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A Fresh Approach

Cultural Roots Lead Boulder-Based Food Entrepreneur To Enter Beverage Market

Article by Sarah Howlett

Photography by Courtesy Frescos & Naturally Boulder

Originally published in Boulder Lifestyle

Many entrepreneurs speak fondly of their “aha moment,” but for Juan Ignacio Stewart, the spark that led to the launch of his Boulder-based beverage is part of his very identity.

Juan, who was born in the United States but raised in the Central American country of Guatemala until he was 17, is the founder of Boulder-based Frescos Naturales, which in November last year earned top prize at Naturally Boulder’s 17th Annual Pitch Slam and Autumn Awards.

Frescos are classic Latin American carbonated fruit beverages with purposeful, colorful branding meant to honor its Latinx roots. “Fresco” is short for refresco, which means refreshment.

In Guatemala, Juan explains, people vastly prefer lemonade or horchata over water because there is abundant, inexpensive fruit from which to make drinks. The idea to bottle and sell these drinks—Juan originally used glass but then switched to cans due to cost—came from his son, who was 15 at the time. While traditionally these homemade beverages would not be carbonated, he says he added carbonation after the switch to cans because the idea excited him.

“Colorado has a vibrant beer industry that allows you to get cans and be able to carbonate stuff pretty easily,” he says. “To me, it's an exciting innovation from the more traditional way, although I still intend to make the non-carbonated versions in the future.”

His cans are sourced from Cansource, a Longmont-based can manufacturer, and he has been co-packing with Denver-based TEAKOE Tea Supply Co.

Juan now has more than 60 accounts throughout the Denver metro area and beyond, and six flavors: rosa de jamaicatamarindomaracuyámangopiña and guayaba. By fall of last year, he had sold more than 60,000 cans in just eight months on the market.

“The result has been incredible,” he says. “There are so many flavors, and you can make room anywhere. Coffee, grocery, breweries—anywhere.”

Having prior experience in food and beverage gave Juan a leg up bringing a new product to market. He is also owner of Green Belly Foods, a local hot sauce company that can be found at Whole Foods, Natural Grocers and more. Juan says being able to test his products at farmers markets in Boulder and beyond, which he had done beginning in 2019 with the hot sauce, has been key to his success.

“The farmers markets are this incredible economic engine,” he says. “Imagine opening a store every Saturday in Boulder for four to five hours. You can sell a ton.”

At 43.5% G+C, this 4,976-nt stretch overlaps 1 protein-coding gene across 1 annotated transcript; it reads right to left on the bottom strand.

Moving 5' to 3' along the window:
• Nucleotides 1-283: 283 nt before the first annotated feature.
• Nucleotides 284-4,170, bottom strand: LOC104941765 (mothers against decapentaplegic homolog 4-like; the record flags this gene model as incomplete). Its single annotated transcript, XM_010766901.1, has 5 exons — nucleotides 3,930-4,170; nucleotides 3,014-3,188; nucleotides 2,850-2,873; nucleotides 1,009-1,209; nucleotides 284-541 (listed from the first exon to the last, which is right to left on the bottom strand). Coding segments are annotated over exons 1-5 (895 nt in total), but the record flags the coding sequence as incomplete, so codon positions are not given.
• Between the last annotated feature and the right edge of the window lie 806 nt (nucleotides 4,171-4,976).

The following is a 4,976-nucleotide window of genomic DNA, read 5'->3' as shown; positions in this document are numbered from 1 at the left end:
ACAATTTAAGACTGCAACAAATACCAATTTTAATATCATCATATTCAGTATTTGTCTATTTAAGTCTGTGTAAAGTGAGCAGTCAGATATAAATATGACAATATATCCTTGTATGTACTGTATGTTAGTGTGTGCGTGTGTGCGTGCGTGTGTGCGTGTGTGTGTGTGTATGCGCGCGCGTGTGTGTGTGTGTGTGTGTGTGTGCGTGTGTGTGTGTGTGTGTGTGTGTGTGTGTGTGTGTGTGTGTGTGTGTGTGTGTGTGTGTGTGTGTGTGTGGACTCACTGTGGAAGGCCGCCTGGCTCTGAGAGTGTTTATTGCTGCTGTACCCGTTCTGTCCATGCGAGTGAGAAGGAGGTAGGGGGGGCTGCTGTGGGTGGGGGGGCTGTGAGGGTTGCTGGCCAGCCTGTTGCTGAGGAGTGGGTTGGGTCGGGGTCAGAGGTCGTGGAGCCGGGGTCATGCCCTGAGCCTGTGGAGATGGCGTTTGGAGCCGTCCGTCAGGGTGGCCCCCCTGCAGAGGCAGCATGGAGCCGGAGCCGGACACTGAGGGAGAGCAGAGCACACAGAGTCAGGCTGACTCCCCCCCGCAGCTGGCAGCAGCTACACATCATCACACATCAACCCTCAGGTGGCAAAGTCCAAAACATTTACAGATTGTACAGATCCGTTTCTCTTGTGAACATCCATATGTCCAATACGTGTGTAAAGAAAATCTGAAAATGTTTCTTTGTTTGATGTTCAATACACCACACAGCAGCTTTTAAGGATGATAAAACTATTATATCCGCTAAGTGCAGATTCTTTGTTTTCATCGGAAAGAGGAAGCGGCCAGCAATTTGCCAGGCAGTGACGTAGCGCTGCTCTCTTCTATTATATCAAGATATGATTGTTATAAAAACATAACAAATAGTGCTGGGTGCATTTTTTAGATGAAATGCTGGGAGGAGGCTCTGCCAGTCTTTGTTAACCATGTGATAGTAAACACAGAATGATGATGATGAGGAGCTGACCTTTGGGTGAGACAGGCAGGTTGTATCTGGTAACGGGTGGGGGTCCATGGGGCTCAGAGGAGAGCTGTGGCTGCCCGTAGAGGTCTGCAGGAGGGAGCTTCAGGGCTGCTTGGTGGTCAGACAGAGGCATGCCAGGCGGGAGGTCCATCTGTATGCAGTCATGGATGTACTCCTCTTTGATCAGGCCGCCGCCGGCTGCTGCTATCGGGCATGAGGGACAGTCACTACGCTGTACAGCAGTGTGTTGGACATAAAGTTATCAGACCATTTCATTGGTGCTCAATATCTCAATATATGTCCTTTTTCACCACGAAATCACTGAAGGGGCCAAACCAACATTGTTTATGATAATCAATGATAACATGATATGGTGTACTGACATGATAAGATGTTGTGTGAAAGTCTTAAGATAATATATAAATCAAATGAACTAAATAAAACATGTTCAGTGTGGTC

In December 2020, he officially registered Frescos with one flavor—rosa de jamaica—and the next month started selling the drinks door to door at eateries around Boulder. Frescos can be purchased by the can at Sanitas Brewing, Ozo Coffee, Organic Sandwich Company, Yellowbelly, Rincon Argentino and grocery stores like King Soopers and Whole Foods, as well as in six packs online.

Before getting into food, Juan worked in freelance video production and taught youth media at several high schools. His comfort in front of the camera was on full display at the pitch slam, where he warmly and enthusiastically delivered a polished pitch and came away with a $3,000 cash prize; a guaranteed spot in next year’s Expo East Pitch Slam; and a bevy of in-kind business consulting services on branding strategy, finance and brokering. 

At the pitch slam, Juan spoke of how “legit refrescos Latinos” are part of who he is. The small-batch beverage contains five to 10 grams of added sugar per can, a stat Stewart knows may be a turnoff for some. (In his defense, there are 39 grams of sugar in a 12-ounce can of Coca-Cola.)

Even so, he says he insists on honoring the cultural roots of the beverage. “I want to stick to the real recipes,” he says. “I grew up with this. Why would I change it? My grandmother is 92 years old and has been drinking it all her life. Frescos in Guatemala are always lightly sweetened.”


Frescos is also seizing on opportunities for those who are burning out on booze amid a stubborn pandemic. The non-alcoholic drink trend has been steadily increasing for years, and Juan is happy to contribute to the growing market of interesting, N/A alternatives. At $3 to $4 a can, Juan is aware his product is more expensive than some other N/A drinks like sparkling water—but then again, he emphasizes, Frescos are much more than sparkling water.

“I get alfonso mango from India—it’s the ripest mango of your life,” he says. “The tamarind is the consistency of apple sauce. The guava is so silky. What makes them really good is the high-quality ingredients.”

DrinkFrescos.com

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